As I was contemplating this novel thought, I noticed that my Bible was sitting next to my new calendar. I noticed that the pages of my Bible weren’t exactly crisp and pure and white. There were some underlines and some exclamation points and some accidentally bent in pages. There were sections that had been read so often the pages seemed to have a translucent sheen. And I discovered that here I had no longing for clean, crisp, white pages. I had a longing for familiarity and promise. For substance over spotless.

Closing my calendar, I opened that familiar, not-so-new book to the very beginning and read, “In the beginning, God.”

That was as far as I got because it seemed an appropriate New Year’s scripture.

“In the beginning, God.”

That’s how the whole book starts, and that’s what the whole book’s full of.

In the beginning, God, in the middle, God, at the end, God.

And I wondered, could I do that with my calendar this year? Can I feel him in the beginning of the day when my muscles are weary and my brain is cloudy? Can I find him when I’m in the middle of a muddle, wondering how to endure through a season of loss and loneliness, of muddy mysteries, of unsure endings? Can I have faith that the ending will be perfect–exactly as he intends?

Yes. Because this “In the Beginning God” promises to be an “in the middle God” and a “finish line God.”

He promises that no matter how loveless your calendar may be, his steadfast love never ceases.

No matter how many permanent ink mistakes you make, his mercies never come to an end.

No matter what season you feel stuck in, your new year comes every morning.

His faithfulness is just that great.

So, written in the front of my 2014 planner are these words:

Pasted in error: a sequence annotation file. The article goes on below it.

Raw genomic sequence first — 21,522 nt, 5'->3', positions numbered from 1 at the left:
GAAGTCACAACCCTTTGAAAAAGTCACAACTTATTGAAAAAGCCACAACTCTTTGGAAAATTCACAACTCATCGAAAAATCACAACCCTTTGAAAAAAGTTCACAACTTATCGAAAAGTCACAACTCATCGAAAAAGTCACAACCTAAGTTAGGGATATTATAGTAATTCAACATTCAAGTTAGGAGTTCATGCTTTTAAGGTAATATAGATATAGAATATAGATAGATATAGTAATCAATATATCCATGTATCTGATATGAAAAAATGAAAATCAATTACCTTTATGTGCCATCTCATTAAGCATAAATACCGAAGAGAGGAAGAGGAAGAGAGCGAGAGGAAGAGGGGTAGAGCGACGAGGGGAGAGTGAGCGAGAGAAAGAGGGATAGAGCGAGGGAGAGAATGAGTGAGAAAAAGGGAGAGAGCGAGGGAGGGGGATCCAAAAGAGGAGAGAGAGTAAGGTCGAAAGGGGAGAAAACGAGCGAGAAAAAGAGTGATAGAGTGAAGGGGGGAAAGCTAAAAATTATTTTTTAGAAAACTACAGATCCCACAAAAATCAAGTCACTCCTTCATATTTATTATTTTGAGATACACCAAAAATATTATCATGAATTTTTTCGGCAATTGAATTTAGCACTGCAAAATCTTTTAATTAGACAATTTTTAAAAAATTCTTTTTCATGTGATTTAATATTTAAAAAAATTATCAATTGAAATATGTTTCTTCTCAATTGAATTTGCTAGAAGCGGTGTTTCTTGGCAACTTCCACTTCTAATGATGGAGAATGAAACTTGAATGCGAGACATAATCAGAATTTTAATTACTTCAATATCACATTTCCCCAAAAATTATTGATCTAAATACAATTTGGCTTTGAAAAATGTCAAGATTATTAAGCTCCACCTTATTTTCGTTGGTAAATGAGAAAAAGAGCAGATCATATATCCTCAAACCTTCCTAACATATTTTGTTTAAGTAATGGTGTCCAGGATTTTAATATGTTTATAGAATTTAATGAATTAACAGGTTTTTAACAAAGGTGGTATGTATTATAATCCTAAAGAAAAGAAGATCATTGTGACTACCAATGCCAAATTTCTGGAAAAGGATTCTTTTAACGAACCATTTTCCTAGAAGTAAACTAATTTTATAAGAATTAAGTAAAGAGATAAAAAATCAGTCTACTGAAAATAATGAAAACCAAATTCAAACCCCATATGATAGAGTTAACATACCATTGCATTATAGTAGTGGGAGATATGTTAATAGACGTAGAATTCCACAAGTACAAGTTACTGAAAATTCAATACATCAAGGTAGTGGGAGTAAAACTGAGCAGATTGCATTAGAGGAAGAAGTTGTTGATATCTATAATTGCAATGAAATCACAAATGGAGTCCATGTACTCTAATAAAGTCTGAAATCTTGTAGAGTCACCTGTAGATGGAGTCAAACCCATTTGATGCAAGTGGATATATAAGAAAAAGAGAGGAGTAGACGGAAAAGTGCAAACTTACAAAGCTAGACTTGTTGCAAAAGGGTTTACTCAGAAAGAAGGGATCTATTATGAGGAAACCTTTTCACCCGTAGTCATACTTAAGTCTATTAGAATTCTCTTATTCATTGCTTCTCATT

Because in the beginning, God was faithful, I have endless new beginnings.

Because in the beginning, God was merciful, my moments are white and fresh and ready to be written on.

Because in the beginning, God had a plan, my name is written in a calendar square.

The truth is, my every moment is a clean crisp calendar square. As new in December as it is in January, no matter how much chicken noodle soup it wears.

So this year I won’t try to keep January so pristine. I’ll just smile over the stains, and thank God for the pristine he has granted me straight thru to December.

Cause that’s a happy New Year!!

To make this new year even more delightful, 4 of my friends have committed to write on the same topic each month. Please take a moment and read my dear friend Allison’s words of hope as you begin this New Year! Blessings! http://www.hopefulplace.blogspot.com/

 

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Showing 5 comments
  • Staci Lee
    Reply

    Oh, yes! This is beautiful! I especially love this line, “Brilliant beginnings dull rapidly.”

  • Allison Hughes
    Reply

    This is beautiful, Susan!

  • Rexann
    Reply

    Thanks Susan for the great reminders of mercy, grace and love that wait for us each day! (And for the challenge to accept them in the midst of our biggest and smallest ‘smears’.)

  • Cheryl
    Reply

    In the beginning! Beautiful words.